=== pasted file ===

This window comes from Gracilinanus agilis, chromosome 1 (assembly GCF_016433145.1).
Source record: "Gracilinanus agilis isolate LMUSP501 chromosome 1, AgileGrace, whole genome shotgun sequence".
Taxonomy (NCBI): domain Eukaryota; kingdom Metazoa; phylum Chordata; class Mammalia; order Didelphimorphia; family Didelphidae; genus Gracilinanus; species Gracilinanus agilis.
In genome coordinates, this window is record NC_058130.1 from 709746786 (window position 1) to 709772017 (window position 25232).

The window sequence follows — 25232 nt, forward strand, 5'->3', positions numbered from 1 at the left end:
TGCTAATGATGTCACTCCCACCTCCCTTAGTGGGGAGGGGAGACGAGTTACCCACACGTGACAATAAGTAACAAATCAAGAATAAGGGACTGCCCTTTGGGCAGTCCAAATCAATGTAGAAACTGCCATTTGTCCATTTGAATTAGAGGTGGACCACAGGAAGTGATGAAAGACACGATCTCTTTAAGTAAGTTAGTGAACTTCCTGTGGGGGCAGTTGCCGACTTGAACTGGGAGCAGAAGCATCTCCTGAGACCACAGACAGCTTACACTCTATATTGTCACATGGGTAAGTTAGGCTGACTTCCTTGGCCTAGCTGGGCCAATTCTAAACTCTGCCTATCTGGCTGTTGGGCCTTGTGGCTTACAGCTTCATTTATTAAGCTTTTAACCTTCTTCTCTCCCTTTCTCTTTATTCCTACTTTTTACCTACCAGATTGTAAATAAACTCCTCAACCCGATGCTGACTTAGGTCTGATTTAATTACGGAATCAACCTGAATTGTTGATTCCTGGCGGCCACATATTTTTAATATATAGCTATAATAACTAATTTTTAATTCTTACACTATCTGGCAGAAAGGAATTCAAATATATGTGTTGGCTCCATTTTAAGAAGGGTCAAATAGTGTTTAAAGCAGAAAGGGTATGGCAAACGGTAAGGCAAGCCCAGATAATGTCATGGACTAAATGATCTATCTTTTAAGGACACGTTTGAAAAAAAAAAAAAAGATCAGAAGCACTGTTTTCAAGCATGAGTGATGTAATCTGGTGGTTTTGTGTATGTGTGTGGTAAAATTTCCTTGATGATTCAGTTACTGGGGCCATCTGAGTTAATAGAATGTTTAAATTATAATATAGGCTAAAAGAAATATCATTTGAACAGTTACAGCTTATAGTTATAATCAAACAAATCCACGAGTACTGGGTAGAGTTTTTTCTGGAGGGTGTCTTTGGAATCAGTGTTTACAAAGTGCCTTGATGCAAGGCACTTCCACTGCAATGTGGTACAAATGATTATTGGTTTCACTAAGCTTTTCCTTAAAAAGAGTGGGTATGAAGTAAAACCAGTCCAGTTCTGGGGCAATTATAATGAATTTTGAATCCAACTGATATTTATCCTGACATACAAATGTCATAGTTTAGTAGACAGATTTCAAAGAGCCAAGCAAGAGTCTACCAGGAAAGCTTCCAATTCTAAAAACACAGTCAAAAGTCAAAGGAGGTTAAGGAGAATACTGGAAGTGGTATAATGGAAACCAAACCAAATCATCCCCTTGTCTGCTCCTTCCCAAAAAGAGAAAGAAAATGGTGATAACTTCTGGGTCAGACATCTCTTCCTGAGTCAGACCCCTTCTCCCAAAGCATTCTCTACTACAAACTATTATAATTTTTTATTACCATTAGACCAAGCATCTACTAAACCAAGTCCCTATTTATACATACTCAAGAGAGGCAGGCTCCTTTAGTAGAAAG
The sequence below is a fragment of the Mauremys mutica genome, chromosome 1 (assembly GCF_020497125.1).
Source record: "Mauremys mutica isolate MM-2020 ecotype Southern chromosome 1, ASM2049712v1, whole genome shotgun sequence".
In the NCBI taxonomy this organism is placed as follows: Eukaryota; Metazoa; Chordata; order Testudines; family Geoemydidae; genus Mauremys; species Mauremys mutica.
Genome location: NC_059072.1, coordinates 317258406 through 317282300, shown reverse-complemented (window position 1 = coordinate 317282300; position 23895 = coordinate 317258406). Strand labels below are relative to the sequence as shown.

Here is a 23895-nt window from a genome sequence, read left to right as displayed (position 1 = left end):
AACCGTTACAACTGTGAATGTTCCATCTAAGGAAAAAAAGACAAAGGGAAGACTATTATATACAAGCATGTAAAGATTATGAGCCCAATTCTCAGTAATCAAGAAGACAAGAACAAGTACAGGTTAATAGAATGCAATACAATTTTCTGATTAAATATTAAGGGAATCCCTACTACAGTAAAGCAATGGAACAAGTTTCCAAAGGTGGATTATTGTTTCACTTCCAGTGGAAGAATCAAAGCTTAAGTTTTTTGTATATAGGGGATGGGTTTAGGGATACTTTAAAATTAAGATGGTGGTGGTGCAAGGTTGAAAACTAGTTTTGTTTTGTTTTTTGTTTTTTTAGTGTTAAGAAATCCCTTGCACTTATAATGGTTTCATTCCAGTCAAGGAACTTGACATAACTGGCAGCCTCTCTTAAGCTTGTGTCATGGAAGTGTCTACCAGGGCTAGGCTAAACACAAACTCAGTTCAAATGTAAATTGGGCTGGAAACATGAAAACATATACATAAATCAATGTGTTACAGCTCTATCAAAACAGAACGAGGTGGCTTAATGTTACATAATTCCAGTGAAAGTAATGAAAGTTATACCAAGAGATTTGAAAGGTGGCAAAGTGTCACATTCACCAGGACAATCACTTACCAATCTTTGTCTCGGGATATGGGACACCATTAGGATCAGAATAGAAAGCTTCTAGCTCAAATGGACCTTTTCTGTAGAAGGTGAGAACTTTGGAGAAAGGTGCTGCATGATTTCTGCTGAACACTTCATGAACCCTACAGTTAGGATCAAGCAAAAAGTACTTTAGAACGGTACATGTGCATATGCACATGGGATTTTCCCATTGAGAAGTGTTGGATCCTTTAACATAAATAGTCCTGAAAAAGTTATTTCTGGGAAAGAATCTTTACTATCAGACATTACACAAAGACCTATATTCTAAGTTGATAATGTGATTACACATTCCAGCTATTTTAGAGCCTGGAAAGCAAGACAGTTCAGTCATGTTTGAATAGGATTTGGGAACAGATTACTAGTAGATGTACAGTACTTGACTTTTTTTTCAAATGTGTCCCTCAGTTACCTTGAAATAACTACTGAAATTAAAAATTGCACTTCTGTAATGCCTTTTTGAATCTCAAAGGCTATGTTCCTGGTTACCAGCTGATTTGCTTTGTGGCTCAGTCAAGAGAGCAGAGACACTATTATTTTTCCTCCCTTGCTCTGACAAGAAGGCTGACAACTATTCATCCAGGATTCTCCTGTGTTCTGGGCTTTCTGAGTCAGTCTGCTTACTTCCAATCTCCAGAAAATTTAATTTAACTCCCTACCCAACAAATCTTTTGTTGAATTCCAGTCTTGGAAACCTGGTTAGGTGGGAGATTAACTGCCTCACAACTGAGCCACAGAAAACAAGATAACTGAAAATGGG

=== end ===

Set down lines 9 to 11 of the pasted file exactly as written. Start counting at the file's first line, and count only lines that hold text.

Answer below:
In the NCBI taxonomy this organism is placed as follows: Eukaryota; Metazoa; Chordata; order Testudines; family Geoemydidae; genus Mauremys; species Mauremys mutica.
Genome location: NC_059072.1, coordinates 317258406 through 317282300, shown reverse-complemented (window position 1 = coordinate 317282300; position 23895 = coordinate 317258406). Strand labels below are relative to the sequence as shown.

Here is a 23895-nt window from a genome sequence, read left to right as displayed (position 1 = left end):